In fact, the relative emphasis on education, empowerment, family, social entrepreneurship, culture highlights the effort of researchers in analyzing that set of contextual and socio-psychological factors to allow the desired change.

9.  Culture and gender differences

Women Entrepreneurs Mean analyzing the complex relationship between culture and gender differences, considering female entrepreneurship a result of contextual and psychological factors that differentiate it from its male counterpart.

Culture greatly influences the way in which entrepreneurs develop their business initiatives, referring to prejudices, social roles, and a stereotyped vision of the gender (for example, women are seen as incompatible with the business because it is too emotional and less rational in making decisions) that contribute to a men-centered vision of entrepreneurship.

Women Entrepreneurs Day

10. Country’s different perceptions

Women Entrepreneurs Mean Country’s different perceptions. These factors related to a country’s different perceptions of the role of women in society, explain that the differences concern attitudes toward entrepreneurship, but also some psychological traits that influence entrepreneurial intention: higher levels of self-efficacy, self-confidence, independence, risk appetite, and autonomy in men compared to women.

11. Entrepreneurial skills and knowledge

Women Entrepreneurs Mean Entrepreneurial skills and knowledge in addition, women compared to their male counterparts, to a greater extent reject the choice of an entrepreneurial career because they consider themselves as lacking in entrepreneurial skills and knowledge and unable to respond to the challenges of a company as it is not very socialized in corporate roles. Ultimately, the studies show issue of how gender roles could influence the types of careers deemed acceptable for women, further increasing gender differences.

12. Analyzing the mediating role of self-efficacy.

Women Entrepreneurs Mean analyzing the mediating role of self-efficacy. Other empirical evidence has highlighted the importance of entrepreneurial education in analyzing the mediating role of self-efficacy. For example, studies have shown that entrepreneurial education has a greater impact on the development of entrepreneurial self-efficacy. Others have shown that high levels of entrepreneurial self-efficacy are related to a higher probability of developing a business activity analyzed the role of mediating self-efficacy on the relationship between gender and entrepreneurial intention of students and adults in adulthood. In both cases, entrepreneurial self-efficacy partially mediated this relationship.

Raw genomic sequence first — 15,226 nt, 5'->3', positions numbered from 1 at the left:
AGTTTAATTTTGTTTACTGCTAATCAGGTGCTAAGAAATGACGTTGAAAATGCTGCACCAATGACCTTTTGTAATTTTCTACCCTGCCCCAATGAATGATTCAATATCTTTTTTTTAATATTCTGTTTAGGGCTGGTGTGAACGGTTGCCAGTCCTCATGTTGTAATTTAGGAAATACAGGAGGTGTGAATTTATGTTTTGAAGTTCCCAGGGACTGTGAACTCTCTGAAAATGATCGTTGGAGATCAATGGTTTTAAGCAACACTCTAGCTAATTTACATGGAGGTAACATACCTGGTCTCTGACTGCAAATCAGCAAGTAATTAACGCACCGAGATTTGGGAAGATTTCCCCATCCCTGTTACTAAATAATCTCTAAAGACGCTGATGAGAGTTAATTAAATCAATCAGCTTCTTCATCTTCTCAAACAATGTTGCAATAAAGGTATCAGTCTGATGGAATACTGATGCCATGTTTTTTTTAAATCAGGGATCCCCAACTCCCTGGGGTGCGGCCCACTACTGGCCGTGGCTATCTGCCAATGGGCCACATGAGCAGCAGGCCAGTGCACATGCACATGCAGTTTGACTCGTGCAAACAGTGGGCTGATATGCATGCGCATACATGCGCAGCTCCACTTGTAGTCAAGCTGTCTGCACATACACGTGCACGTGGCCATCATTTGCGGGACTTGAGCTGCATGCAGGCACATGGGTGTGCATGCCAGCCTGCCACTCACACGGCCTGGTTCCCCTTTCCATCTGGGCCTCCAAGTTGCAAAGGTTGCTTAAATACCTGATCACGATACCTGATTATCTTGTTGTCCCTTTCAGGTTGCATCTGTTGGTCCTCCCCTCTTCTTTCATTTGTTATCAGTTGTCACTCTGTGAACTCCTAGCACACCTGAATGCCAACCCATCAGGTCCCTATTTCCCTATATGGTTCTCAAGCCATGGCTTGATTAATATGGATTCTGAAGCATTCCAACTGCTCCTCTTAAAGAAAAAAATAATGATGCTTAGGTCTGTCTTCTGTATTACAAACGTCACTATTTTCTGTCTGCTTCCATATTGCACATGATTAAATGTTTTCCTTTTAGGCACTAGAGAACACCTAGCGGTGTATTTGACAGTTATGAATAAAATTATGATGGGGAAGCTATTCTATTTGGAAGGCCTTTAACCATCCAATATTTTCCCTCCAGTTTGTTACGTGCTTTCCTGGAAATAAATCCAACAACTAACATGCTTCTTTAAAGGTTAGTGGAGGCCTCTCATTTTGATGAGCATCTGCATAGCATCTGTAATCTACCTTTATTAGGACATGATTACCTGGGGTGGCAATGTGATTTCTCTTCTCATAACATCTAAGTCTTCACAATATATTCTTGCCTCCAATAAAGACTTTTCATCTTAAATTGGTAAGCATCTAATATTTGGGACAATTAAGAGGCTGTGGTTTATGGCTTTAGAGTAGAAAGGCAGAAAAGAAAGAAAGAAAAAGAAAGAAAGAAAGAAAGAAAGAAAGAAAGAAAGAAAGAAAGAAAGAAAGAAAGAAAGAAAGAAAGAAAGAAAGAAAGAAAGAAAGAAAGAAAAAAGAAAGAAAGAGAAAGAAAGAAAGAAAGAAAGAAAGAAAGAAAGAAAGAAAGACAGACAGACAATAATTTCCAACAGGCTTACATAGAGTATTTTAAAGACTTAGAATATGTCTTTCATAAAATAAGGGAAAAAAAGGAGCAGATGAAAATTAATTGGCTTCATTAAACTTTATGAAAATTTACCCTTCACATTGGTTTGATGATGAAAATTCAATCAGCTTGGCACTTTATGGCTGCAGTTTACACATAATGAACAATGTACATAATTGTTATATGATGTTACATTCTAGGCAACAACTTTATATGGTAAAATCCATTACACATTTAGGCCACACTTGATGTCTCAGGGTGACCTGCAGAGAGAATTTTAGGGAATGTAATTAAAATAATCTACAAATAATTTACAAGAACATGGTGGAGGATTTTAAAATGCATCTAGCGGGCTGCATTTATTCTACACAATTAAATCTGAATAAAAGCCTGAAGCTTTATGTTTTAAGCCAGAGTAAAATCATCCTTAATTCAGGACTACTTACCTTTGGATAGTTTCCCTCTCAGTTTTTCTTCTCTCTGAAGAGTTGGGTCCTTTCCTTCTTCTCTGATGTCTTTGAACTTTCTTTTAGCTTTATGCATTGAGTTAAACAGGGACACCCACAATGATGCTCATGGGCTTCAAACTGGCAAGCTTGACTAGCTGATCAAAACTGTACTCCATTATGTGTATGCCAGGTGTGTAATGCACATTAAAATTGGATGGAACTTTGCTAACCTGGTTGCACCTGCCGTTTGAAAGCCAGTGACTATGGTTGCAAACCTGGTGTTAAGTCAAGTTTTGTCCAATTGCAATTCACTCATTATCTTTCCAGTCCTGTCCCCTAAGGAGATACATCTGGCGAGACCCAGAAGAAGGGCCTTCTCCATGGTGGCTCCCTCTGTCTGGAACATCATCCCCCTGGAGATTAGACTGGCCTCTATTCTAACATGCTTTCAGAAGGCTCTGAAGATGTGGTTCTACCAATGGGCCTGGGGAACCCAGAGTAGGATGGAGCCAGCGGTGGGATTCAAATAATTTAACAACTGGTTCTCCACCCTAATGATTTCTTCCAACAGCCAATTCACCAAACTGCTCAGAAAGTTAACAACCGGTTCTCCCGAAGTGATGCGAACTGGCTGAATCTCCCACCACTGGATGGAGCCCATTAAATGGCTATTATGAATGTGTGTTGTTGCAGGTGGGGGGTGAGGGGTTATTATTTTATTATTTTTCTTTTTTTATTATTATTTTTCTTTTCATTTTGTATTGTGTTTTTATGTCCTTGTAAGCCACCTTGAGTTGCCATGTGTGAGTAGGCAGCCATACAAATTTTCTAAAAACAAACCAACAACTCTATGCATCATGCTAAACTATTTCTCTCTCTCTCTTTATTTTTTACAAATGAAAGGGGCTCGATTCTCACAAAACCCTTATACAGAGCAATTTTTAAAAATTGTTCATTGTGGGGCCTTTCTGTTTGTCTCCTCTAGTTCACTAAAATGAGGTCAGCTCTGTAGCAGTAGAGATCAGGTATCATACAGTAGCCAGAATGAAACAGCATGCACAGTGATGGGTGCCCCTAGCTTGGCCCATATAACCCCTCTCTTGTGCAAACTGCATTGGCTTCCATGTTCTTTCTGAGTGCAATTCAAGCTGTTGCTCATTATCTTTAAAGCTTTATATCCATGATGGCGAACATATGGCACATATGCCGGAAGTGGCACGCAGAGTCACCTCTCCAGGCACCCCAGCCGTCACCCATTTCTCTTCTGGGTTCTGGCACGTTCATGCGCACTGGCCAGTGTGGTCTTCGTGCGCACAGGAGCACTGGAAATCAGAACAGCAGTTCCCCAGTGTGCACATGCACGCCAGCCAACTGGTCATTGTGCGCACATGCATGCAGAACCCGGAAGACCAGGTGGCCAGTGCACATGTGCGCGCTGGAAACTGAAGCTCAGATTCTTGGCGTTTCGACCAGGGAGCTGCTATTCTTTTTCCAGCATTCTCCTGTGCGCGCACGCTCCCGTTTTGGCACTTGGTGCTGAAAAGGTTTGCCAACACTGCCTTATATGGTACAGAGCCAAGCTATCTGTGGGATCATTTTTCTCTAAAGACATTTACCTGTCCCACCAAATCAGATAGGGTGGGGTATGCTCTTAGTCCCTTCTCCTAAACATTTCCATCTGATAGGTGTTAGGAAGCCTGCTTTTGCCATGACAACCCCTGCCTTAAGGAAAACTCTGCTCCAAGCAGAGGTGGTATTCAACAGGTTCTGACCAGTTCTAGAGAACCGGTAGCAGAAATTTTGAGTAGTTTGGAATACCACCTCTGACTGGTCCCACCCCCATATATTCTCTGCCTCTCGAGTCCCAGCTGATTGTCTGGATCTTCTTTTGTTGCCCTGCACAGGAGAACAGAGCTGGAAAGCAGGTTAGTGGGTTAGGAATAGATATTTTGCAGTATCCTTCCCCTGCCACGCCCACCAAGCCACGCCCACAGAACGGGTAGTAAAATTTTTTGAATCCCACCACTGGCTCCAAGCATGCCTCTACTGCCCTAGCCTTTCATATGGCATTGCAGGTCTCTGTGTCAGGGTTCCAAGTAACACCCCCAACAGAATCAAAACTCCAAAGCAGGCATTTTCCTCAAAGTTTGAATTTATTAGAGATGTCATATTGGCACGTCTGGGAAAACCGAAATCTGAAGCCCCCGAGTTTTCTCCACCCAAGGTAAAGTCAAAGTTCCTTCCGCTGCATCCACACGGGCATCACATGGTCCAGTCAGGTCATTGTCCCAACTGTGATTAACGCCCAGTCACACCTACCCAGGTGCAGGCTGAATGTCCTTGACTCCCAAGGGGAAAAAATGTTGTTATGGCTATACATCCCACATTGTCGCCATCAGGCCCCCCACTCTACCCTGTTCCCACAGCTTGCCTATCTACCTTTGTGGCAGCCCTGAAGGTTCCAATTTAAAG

Women Entrepreneurs Day

 13. Stereotypes and prejudices

Women Entrepreneurs Mean stereotypes and prejudices which include feminist theories that attempt to explain gender discrimination in entrepreneurship as a result of stereotypes and prejudices, which deserves a discussion of its own. The articles have revealed a shift in a focus from liberal feminism, centered on a collectivist conception of women and inspired by gender equality as a political factor, to liberal post-feminism, which uses a more individualistic and identity-focused vision, in which single women must compete in the national market and contribute to the economic growth of the country through self-employment

14. Intrinsic characteristics of social entrepreneurship

Women Entrepreneurs Mean  intrinsic characteristics of social entrepreneurship

In summary, research suggests that the intrinsic characteristics of social entrepreneurship (e.g., collaboration and mutual assistance) may be more suited to women’s needs, their way of working (high-quality relationships), and respect for women’s priorities (like reconciliation and equal opportunities).

Additionally, women entrepreneurs, compared to women who work as employees, have very low levels of conflict regarding time management and family care.


The factors and peculiarities that also influence the field of female entrepreneurship seem a challenge and a call to which the entire community is expected to answer at different levels. This could help academics and policymakers gain useful knowledge and facilitate the conditions of women in business. Parallel to what was stated beyond the different points of view, it would be desirable to consider the issue from a holistic perspective, focusing on the strengths of each one for a vision as unitary and convincing as possible in the analysis of female entrepreneurship.